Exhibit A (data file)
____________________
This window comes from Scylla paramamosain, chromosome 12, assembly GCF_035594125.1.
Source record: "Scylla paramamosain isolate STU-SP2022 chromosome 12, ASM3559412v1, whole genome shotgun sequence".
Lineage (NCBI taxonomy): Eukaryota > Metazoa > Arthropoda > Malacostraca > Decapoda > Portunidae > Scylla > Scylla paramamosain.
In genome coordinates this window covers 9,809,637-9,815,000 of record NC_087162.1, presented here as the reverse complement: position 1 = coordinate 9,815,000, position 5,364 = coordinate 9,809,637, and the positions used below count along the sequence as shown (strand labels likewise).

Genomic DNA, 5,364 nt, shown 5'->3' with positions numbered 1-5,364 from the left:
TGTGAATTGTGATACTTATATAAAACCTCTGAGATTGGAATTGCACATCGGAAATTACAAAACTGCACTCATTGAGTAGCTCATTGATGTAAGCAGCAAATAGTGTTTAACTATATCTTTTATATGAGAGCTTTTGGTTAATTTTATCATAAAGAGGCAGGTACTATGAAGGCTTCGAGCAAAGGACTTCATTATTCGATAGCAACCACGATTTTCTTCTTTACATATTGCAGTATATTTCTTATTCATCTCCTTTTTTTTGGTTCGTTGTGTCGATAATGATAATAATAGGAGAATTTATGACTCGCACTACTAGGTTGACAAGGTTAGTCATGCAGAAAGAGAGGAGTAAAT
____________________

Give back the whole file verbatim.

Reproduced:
This window comes from Scylla paramamosain, chromosome 12, assembly GCF_035594125.1.
Source record: "Scylla paramamosain isolate STU-SP2022 chromosome 12, ASM3559412v1, whole genome shotgun sequence".
Lineage (NCBI taxonomy): Eukaryota > Metazoa > Arthropoda > Malacostraca > Decapoda > Portunidae > Scylla > Scylla paramamosain.
In genome coordinates this window covers 9,809,637-9,815,000 of record NC_087162.1, presented here as the reverse complement: position 1 = coordinate 9,815,000, position 5,364 = coordinate 9,809,637, and the positions used below count along the sequence as shown (strand labels likewise).

Genomic DNA, 5,364 nt, shown 5'->3' with positions numbered 1-5,364 from the left:
TGTGAATTGTGATACTTATATAAAACCTCTGAGATTGGAATTGCACATCGGAAATTACAAAACTGCACTCATTGAGTAGCTCATTGATGTAAGCAGCAAATAGTGTTTAACTATATCTTTTATATGAGAGCTTTTGGTTAATTTTATCATAAAGAGGCAGGTACTATGAAGGCTTCGAGCAAAGGACTTCATTATTCGATAGCAACCACGATTTTCTTCTTTACATATTGCAGTATATTTCTTATTCATCTCCTTTTTTTTGGTTCGTTGTGTCGATAATGATAATAATAGGAGAATTTATGACTCGCACTACTAGGTTGACAAGGTTAGTCATGCAGAAAGAGAGGAGTAAAT